A Lasting Power of Attorney (LPA) is an extremely powerful document. Under an LPA, any person appointed to make decisions on your behalf can potentially exercise a great deal of power over your finances, property, health and welfare.
This can include life-changing decisions about, for example, where you will live and what care you will receive. Sadly, in some instances, this can lead to acts of mistreatment, financial misuse and fraud.
As such, it is imperative that you exercise a high degree of caution when deciding who to appoint as an attorney, ensuring they can be trusted to act in your best interests at all times.
It is also important to consider the nature and extent of the powers that you grant to any given individual, and whether safeguards should be put in place to prevent them from acting alone on important decisions.
What to consider when appointing an attorney
An LPA refers to the appointment of another person to make decisions on your behalf in the event that you lose the mental capacity to do so yourself. It is possible, however, to appoint more than one person to act as an attorney.
Further, if you appoint more than one person, you can elect that they make decisions either jointly or independently. In this way, you can make provision that any life-changing decisions cannot be taken by any one individual.
There are two different types of Lasting Power of Attorney: one covering property and financial affairs, and the other health and welfare. Many donors choose to create both types of LPA, often appointing different attorneys to make different kinds of decisions.
Under either type of LPA it is possible to restrict the scope of an individual’s power to specific tasks. By listing all the matters for which that person will be authorised to act on your behalf, you can limit the power of any given individual to a single type of activity or process, such as paying your bills.
Finally, the power of attorney can be drafted in such a way so as to provide third party oversight over certain decisions. By way of example, you could appoint just one of your adult children as an attorney, albeit subject to them providing a written account of their actions to a nominated financial advisor.
Who to appoint as an attorney under an LPA
Given that an LPA allows the appointed person acting on your behalf a significant amount of power and responsibility over your affairs, you will not only need to feel confident that any such person will make decisions that are in your best interests, but that they are competent and able to do so.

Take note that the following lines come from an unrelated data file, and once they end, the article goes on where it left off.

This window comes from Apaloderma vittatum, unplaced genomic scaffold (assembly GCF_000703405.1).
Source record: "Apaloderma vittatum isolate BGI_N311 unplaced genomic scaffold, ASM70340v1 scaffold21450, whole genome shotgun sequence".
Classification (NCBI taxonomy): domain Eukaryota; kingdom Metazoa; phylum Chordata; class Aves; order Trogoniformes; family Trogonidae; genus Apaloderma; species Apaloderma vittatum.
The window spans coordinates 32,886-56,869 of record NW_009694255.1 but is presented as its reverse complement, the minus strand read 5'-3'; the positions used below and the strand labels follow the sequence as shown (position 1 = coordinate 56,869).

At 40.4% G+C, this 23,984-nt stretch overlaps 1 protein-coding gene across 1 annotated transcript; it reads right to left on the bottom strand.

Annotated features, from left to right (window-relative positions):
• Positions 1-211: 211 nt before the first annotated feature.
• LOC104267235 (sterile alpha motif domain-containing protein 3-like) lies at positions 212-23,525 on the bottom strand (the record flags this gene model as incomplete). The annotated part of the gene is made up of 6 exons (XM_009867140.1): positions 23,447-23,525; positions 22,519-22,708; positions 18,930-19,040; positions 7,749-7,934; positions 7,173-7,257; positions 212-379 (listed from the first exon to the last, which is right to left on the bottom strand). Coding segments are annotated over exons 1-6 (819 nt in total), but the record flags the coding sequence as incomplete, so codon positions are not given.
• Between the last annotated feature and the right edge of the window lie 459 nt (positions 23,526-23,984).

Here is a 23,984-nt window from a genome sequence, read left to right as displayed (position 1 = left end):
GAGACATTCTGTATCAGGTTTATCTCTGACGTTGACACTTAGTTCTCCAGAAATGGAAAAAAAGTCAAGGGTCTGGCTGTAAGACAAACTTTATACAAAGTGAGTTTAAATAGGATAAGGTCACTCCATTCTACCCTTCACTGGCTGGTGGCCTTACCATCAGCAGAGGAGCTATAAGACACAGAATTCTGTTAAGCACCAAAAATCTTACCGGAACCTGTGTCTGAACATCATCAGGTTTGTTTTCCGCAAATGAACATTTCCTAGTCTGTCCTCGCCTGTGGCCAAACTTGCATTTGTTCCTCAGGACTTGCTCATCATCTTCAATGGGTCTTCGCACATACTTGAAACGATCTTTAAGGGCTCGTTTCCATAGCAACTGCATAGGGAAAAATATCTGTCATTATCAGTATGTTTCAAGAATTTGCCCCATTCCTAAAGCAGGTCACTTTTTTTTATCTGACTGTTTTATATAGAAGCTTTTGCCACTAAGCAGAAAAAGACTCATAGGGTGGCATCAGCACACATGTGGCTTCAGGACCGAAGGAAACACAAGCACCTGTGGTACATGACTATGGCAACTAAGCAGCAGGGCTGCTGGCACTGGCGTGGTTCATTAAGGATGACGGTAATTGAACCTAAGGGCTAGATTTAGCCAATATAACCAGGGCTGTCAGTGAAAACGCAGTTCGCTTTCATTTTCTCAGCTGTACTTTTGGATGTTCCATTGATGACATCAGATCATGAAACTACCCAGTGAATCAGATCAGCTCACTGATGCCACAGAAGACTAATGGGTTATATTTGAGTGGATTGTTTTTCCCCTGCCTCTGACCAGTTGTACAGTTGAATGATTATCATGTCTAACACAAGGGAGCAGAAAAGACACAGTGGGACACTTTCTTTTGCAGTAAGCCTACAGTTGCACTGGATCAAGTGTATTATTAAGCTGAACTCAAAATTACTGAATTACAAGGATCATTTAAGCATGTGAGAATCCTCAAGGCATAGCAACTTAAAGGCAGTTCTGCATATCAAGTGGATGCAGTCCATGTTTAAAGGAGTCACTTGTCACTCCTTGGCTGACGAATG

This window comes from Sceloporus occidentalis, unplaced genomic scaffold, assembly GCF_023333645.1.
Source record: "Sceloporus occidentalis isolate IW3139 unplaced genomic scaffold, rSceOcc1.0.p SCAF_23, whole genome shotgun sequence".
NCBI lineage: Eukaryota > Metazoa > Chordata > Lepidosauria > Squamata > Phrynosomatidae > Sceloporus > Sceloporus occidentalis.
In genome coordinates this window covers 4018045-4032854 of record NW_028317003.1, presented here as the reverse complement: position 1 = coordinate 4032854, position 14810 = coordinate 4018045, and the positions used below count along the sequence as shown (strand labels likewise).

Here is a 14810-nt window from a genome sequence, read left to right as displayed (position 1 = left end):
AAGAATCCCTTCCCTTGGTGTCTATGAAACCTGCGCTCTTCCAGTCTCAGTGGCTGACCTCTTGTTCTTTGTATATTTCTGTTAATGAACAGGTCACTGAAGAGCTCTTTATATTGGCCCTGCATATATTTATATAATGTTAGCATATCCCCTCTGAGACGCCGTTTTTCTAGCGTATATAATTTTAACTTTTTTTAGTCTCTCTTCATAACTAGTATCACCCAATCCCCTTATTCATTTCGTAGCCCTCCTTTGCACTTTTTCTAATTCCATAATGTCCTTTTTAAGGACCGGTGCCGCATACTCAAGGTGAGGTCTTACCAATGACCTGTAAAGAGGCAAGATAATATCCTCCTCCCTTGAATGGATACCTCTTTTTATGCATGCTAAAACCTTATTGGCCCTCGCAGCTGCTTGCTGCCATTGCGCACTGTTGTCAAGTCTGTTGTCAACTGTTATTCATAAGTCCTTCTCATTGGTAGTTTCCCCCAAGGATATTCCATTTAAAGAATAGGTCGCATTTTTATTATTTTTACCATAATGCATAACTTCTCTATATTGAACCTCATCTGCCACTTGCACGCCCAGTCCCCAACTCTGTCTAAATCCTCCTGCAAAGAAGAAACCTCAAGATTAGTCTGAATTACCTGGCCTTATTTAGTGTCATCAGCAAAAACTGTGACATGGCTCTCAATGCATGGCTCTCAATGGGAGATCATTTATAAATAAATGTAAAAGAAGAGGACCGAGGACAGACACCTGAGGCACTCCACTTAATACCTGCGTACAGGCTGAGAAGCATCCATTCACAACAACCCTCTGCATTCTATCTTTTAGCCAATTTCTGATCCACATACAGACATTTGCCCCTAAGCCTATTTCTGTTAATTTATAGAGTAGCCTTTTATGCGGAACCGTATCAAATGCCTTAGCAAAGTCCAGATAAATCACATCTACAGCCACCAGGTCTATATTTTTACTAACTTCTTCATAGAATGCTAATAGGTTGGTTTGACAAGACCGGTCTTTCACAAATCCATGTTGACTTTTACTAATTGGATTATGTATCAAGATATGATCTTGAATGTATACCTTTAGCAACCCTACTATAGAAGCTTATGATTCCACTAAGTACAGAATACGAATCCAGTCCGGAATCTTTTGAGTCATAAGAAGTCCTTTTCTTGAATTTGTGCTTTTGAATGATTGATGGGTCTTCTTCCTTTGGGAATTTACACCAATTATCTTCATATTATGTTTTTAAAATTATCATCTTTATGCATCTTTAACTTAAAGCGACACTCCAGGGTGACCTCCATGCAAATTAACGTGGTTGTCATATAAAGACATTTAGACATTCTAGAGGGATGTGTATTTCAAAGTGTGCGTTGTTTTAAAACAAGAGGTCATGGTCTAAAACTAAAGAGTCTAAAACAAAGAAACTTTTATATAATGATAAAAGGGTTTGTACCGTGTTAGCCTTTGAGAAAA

Typically, a donor will select a family member, a close friend or a professional such as a solicitor. Needless to say, anyone you appoint must be aged 18 or over and have the mental capacity to make their own decisions. You should also consider whether that person has the maturity and expertise, for example, to make any complicated financial decisions on your behalf.
If you appoint someone close to you, you may want to consider how they currently handle their own affairs and how happy they will be to make the necessary decisions for you. You can, however, lighten their burden by setting out in writing your express wishes in relation to certain eventualities.
It is also possible to elect in advance whether or not you want your attorney(s), or your doctors, to decide if you receive life-sustaining treatment.
You should also only appoint someone who is appropriately placed to act on your behalf, both in terms of their time and geographical location.
When to seek specialist LPA legal advice
In the event that you are thinking about setting up a Lasting Power of Attorney, it is always best to seek specialist legal advice to guide you through the process, not least in relation to the nature and extent of the powers you are proposing to grant to any given individual.
Your legal adviser can help you to create an LPA that offers additional layers of protection, in this way ensuring that any important decisions made on your behalf, if and when the need arises, will be taken by those that you trust most.
The matters contained herein are intended to be for general information purposes only. This blog does not constitute legal advice, nor is it a complete or authoritative statement of the law and should not be treated as such.
Whilst every effort is made to ensure that the information is correct, no warranty, express or implied, is given as to its accuracy and no liability is accepted for any error or omission. Before acting on any of the information contained herein, expert legal advice should be sought.